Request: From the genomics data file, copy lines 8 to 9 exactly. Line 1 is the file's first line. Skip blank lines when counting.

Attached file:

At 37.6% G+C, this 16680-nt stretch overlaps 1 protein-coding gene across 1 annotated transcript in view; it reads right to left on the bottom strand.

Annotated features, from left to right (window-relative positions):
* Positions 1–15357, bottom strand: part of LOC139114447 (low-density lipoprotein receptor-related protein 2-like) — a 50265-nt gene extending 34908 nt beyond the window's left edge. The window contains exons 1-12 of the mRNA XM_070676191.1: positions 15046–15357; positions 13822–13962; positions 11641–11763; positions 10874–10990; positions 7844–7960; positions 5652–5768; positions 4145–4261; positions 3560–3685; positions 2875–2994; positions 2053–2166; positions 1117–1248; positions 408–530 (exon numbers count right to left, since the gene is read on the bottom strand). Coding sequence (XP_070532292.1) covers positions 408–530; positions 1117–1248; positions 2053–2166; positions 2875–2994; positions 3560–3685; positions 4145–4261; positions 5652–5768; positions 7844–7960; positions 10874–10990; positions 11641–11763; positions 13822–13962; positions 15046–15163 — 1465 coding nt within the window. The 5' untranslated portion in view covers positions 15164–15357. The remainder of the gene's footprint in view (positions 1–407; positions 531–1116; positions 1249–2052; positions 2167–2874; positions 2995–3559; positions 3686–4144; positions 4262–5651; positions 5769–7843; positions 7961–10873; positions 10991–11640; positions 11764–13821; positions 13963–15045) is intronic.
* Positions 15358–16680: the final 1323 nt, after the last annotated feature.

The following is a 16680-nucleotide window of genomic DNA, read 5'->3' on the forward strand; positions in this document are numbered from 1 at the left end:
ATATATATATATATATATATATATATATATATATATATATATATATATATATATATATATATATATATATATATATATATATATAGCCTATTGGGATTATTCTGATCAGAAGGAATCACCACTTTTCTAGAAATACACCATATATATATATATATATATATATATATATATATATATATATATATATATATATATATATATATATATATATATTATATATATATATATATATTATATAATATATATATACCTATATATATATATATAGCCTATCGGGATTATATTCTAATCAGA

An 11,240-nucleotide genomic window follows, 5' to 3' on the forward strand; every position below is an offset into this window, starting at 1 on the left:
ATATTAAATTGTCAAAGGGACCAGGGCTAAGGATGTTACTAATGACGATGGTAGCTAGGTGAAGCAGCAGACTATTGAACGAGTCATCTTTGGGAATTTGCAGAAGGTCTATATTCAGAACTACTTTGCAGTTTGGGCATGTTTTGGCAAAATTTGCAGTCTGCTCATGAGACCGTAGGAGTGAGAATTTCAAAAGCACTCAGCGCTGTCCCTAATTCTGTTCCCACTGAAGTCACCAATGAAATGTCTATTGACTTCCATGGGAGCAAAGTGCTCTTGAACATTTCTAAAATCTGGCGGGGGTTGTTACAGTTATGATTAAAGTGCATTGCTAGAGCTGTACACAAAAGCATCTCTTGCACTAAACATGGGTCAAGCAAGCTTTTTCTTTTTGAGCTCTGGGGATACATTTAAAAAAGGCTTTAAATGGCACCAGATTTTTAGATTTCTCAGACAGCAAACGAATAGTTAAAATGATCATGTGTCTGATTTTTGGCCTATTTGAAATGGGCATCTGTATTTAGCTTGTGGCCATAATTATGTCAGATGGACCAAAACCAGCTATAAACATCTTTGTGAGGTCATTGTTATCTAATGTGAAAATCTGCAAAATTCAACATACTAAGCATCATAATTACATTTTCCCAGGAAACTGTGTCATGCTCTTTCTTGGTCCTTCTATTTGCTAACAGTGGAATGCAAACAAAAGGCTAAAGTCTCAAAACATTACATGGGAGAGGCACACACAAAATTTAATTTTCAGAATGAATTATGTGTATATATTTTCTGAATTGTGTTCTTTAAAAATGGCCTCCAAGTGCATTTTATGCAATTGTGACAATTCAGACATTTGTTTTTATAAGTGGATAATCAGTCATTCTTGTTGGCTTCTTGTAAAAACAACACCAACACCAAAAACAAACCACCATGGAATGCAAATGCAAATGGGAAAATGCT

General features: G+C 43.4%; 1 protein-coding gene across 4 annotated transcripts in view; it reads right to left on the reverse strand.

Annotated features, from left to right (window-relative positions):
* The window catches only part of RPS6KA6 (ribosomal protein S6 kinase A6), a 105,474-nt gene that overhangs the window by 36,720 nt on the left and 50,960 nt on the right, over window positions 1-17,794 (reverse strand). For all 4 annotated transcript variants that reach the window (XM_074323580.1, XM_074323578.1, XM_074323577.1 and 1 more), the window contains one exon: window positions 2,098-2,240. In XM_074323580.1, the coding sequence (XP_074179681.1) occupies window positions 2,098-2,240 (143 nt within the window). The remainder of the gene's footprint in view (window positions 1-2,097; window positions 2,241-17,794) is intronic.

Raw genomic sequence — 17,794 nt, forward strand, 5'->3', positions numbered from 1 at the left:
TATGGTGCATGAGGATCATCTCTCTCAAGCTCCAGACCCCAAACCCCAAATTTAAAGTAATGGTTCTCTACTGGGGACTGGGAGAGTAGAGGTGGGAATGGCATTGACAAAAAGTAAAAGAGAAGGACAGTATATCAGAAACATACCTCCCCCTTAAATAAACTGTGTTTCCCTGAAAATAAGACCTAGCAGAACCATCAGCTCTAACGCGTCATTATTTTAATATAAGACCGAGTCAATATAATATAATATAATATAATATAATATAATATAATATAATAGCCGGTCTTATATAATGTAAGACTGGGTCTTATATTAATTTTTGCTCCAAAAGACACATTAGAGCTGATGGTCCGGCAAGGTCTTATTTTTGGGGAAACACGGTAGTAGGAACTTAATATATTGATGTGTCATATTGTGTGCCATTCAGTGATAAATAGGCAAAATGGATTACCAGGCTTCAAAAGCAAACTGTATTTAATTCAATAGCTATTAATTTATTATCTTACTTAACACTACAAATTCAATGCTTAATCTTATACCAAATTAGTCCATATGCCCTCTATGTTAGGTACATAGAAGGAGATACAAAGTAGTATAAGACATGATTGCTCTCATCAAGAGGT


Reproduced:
ATATTAAATTGTCAAAGGGACCAGGGCTAAGGATGTTACTAATGACGATGGTAGCTAGGTGAAGCAGCAGACTATTGAACGAGTCATCTTTGGGAATTTGCAGAAGGTCTATATTCAGAACTACTTTGCAGTTTGGGCATGTTTTGGCAAAATTTGCAGTCTGCTCATGAGACCGTAGGAGTGAGAATTTCAAAAGCACTCAGCGCTGTCCCTAATTCTGTTCCCACTGAAGTCACCAATGAAATGTCTATTGACTTCCATGGGAGCAAAGTGCTCTTGAACATTTCTAAAATCTGGCGGGGGTTGTTACAGTTATGATTAAAGTGCATTGCTAGAGCTGTACACAAAAGCATCTCTTGCACTAAACATGGGTCAAGCAAGCTTTTTCTTTTTGAGCTCTGGGGATACATTTAAAAAAGGCTTTAAATGGCACCAGATTTTTAGATTTCTCAGACAGCAAACGAATAGTTAAAATGATCATGTGTCTGATTTTTGGCCTATTTGAAATGGGCATCTGTATTTAGCTTGTGGCCATAATTATGTCAGATGGACCAAAACCAGCTATAAACATCTTTGTGAGGTCATTGTTATCTAATGTGAAAATCTGCAAAATTCAACATACTAAGCATCATAATTACATTTTCCCAGGAAACTGTGTCATGCTCTTTCTTGGTCCTTCTATTTGCTAACAGTGGAATGCAAACAAAAGGCTAAAGTCTCAAAACATTACATGGGAGAGGCACACACAAAATTTAATTTTCAGAATGAATTATGTGTATATATTTTCTGAATTGTGTTCTTTAAAAATGGCCTCCAAGTGCATTTTATGCAATTGTGACAATTCAGACATTTGTTTTTATAAGTGGATAATCAGTCATTCTTGTTGGCTTCTTGTAAAAACAACACCAACACCAAAAACAAACCACCATGGAATGCAAATGCAAATGGGAAAATGCT

General features: G+C 43.4%; 1 protein-coding gene across 4 annotated transcripts in view; it reads right to left on the reverse strand.